My First Jam Session – Onion Rosemary Jam


Pregnant or not, I’ve never been much of a jam eater. I haven’t got anything against jam, but it’s usually too sweet for me (yes, the person who can shotgun a box of Nerds thinks jam is too sweet) but I am sort of fascinated by the more savory variety. They make excellent additions to any cheese plate or sandwich or even just smeared on an english muffin atop some laughing cow cheese (which is what I had for breakfast today). The recipe and idea for this one came from Serious Eats, which is a really great foodie blog with all sorts of angles on the whole food thing. The best part of this recipe is that it is relatively easy, with many ingredients we had already in the house (always appealing to us lazy folk). I followed the recipe mostly to the letter but the timing listed definitely did not work out for me. I am outlining my notes below as I went through it as this is really a great recipe and worth trying but for those of you who are jam novices like me, some things to consider.

Here is the recipe.

I used a heavy enamel pot for this so that I could fit everything in and also have a shot at not scorching the whole bit and ended up with a ruined jam and worse, a ruined pot. I also started out with probably closer to 4lbs of onions. This could have been mistake #1.


The recipe calls for 15-20 minutes of heavy sweating in the pot for the onions, rosemary, bay leaf, olive oil and salt in the pot with the lid on. Turns out it really should have been more like 25-30 minutes to really get the onions nice and soft. We’ll call this mistake #2. I think this was probably THE key mistake as the final product was a little too chunky with the onion and while still very, very yummy, it just had too much texture to it. So then I added all the vinegars, etc:

DSC_1111As you can see from the picture the onions are still pretty raw and not as soft as perhaps the original recipe intended. I also (let’s call this mistake #3) upped the vinegar/wine content to account for the additional onions I used but didn’t increase the sugar or honey. Mostly I did that because as I said in the intro, I hate really sweet jams. But I also suspect this meant I short-changed myself in that gooey jammy consistency at the end with too much liquid and not enough sugars to convert to that texture we all associate with jam. Additionally, it took way longer than 15-20 minutes to get the liquid to reduce by half (more like 30-45 minutes) at which point the bay leaf and rosemary were removed and we got to this stage:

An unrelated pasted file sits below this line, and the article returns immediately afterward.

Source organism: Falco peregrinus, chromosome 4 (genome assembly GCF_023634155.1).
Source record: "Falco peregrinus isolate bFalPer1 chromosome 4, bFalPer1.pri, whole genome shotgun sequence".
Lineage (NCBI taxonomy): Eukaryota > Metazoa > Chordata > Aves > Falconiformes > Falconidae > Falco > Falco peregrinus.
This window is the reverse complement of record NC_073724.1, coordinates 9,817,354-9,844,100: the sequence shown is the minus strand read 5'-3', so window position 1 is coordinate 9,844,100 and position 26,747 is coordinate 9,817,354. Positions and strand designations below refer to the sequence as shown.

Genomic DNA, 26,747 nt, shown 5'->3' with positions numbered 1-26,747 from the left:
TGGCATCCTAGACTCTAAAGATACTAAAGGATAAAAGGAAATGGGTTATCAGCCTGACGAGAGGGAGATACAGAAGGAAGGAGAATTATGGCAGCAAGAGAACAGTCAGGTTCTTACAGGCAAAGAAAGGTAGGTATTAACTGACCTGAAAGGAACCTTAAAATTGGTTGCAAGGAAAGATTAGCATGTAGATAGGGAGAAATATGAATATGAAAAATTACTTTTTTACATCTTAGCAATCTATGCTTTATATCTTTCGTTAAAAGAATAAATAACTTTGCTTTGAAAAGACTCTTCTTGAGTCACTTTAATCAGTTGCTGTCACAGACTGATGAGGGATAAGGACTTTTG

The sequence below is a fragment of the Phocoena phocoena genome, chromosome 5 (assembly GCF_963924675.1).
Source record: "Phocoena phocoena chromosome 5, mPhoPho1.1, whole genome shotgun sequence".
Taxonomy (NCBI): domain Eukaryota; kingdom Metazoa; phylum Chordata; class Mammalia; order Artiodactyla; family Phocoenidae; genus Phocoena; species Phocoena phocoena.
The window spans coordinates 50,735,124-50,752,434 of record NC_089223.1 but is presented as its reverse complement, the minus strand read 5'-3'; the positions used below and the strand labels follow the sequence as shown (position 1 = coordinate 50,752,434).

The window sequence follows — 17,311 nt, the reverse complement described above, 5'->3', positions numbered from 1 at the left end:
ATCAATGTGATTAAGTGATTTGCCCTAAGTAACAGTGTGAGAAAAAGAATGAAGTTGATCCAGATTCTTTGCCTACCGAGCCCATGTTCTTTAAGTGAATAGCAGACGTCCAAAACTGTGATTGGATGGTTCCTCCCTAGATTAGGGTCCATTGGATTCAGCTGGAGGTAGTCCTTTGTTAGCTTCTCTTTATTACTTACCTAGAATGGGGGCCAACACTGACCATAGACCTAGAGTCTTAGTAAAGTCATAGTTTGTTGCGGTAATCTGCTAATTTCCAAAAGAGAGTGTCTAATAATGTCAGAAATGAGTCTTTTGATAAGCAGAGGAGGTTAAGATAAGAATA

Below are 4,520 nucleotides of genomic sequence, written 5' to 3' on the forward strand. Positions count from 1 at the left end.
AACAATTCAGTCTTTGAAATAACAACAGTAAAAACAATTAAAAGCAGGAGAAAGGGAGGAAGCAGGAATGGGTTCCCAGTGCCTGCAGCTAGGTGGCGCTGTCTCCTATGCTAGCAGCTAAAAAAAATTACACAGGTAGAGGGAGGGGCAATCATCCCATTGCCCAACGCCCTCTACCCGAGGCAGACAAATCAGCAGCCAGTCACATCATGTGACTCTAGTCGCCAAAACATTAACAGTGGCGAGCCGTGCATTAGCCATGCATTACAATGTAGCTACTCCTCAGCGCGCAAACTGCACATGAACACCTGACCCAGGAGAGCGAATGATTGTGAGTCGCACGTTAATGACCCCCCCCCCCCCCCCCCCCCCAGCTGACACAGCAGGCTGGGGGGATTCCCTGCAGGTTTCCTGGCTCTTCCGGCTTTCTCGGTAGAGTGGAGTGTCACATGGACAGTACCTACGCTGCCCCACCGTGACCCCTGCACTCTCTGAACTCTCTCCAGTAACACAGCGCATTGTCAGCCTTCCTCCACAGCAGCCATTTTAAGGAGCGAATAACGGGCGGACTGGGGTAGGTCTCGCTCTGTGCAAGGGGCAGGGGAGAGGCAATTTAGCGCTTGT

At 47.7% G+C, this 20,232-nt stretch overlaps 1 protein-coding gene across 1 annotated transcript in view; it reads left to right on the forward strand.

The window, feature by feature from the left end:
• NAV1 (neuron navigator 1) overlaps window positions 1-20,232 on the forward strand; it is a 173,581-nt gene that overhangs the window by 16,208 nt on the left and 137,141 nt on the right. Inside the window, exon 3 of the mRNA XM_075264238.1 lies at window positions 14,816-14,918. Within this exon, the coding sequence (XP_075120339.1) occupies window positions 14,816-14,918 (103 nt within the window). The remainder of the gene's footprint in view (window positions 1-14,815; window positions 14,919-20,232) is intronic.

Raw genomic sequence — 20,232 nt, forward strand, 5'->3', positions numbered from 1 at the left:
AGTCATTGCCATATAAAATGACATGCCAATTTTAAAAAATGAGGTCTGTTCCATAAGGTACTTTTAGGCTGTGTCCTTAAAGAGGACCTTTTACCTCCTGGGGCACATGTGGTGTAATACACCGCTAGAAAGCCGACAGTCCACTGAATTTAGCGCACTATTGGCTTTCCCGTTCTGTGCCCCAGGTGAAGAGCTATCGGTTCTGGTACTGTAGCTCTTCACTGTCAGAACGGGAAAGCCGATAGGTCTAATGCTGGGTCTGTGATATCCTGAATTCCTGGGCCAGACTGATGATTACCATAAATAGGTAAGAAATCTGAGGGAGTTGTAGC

DSC_1112I kept going for another 40-45 minutes before the liquid was gone and we got basically down to the consistency which is in the very top photo above. I placed it in sterilized jars, closed them and allowed them to cool before I placed them in the fridge.

The end result, as I said, was still very good and I’d happily try again with some of the things I learned on this go round and it stores for a good 2 months – longer if you follow through with the full canning process of boiling the full jars.


One Response

  1. I almost always find that the time estimates in jam recipes are ‘optimistic’ at best. I often allow double or even triple the time for each step, especially when reducing, and especially because, I, like you, do not like overly sweet jams and am always cutting out the sugar, which does result in a more watery, soft-set jam, and does require additional cooking time.

    Even with 3 lbs of onions though, I’m skeptical that this jam is safe to can in a boiling water bath; 3 lbs of onions, a non-acidic vegetable, to only 3/4 cup of vinegar? Doesn’t sound acidic enough to me. I’d stick with refrigerated storage if I were you.

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